An impressive fortress that dates back to the 11th century -approximately- and is located at 3000 meters above sea level. n. m. Amazing, right? It is the archaeological complex of Kuélap, an architectural jewel built by the inhabitants of ancient Peru and that stands out for the perfection of its finishes, the monumental size of its buildings and how complex it was (yes, past tense) to access it.
Kuelap is located in the province of Luya, one of the seven that make up the Amazonas region. The northeastern Andes were the location chosen by the members of the Chachapoyas culture, those responsible for the construction of this enigmatic city, which has administrative, religious, ceremonial spaces and even homes. It could be said that it was a city, strategically located and guarded by great walls, but at the same time surrounded by dense nature and beautiful landscapes, worthy of photographs.
Yes, the Chachapoyas culture is even older than the Inca Empire. Its six hectares of extension were discovered during an expedition made in 1843 by the judge of Chachapoyas, Juan Crisóstomo Nieto. However, this city would have been inhabited from the eleventh to the sixteenth century, approximately. This is the estimate of the time in which Kúelap would have worked, since it was during the heyday of the Chachapoyas civilization (which was made up of various indigenous communities, each one led by its own curaca), which is highly regarded for being masters of construction, engineering and anti-riot strategists.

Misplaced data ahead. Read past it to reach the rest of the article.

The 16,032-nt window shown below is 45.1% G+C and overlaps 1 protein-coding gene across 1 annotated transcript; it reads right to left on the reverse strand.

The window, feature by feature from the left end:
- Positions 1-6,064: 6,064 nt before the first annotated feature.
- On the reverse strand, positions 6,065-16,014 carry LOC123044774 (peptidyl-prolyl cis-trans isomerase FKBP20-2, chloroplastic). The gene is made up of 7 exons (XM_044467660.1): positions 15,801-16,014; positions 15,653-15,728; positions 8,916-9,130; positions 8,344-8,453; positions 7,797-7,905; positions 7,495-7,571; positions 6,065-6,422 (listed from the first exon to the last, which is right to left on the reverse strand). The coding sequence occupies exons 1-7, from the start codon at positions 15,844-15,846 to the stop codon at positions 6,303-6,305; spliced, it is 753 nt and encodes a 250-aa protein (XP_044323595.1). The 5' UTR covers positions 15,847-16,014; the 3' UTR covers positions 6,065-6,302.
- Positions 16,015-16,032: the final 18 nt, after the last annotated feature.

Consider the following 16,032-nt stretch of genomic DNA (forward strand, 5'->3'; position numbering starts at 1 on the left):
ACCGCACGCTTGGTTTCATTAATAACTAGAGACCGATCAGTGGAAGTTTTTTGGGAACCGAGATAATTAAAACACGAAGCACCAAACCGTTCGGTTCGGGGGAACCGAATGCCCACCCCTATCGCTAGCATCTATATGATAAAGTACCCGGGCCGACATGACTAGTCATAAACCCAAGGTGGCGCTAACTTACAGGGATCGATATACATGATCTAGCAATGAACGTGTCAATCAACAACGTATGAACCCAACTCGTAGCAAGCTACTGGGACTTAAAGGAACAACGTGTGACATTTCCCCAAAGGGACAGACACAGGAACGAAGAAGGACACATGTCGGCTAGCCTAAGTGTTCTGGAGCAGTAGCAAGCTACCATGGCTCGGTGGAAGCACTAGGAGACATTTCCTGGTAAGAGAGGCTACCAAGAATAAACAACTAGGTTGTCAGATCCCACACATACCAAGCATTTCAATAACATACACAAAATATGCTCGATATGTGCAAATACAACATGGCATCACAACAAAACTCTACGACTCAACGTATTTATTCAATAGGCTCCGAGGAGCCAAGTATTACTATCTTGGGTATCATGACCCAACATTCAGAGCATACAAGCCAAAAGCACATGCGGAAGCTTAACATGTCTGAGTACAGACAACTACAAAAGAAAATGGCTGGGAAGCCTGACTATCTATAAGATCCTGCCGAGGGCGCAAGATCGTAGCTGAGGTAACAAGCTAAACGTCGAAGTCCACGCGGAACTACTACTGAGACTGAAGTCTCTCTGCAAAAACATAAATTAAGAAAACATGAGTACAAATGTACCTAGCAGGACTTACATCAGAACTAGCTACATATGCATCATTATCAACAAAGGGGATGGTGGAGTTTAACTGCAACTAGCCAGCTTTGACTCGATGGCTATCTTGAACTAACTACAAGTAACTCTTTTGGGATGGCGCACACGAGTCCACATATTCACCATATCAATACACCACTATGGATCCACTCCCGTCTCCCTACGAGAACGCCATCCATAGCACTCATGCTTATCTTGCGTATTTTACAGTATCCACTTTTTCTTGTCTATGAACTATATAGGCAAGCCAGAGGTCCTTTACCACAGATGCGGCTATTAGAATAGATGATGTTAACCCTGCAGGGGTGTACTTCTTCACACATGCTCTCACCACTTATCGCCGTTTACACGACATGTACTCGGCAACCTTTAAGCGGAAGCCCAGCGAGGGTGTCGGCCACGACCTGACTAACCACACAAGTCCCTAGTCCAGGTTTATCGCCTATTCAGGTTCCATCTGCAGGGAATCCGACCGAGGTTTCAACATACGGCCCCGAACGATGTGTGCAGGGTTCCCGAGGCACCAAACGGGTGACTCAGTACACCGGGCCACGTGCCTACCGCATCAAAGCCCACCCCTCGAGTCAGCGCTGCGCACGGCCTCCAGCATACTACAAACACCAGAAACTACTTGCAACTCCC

The perfect finishes of the city of Kuelap, with its narrow streets, and the 420 circular houses, do nothing more than agree with those who point to them as privileged when designing and building. This, in addition to its walls up to 20 meters high, for which more than 100 thousand blocks and their weight in mud were needed. By having these imposing walls only on one flank of their fortress, they made the work of the soldiers in charge of protecting the safety of the inhabitants from attacks by strangers and wild animals easier – and more effective.
Kuelap was built and inhabited by the Chachapoyas (1000 to 1400 AD), a nation formed by a group of curacazgos, which is the political organization that has the Curaca as ruler, who have left us many and very beautiful monuments along the river. Utcubamba, mainly, like Olán, Yalapé, Purunllacta or Monte Peruvia, Gran Vilaya, Vira Vira, Karajía, Gran Pajatén and Leimebamba, among others. About them, Father Blas Valera said in the 16th century that their name derived from the words "Sacha" which means forest and "phuyu", cloud.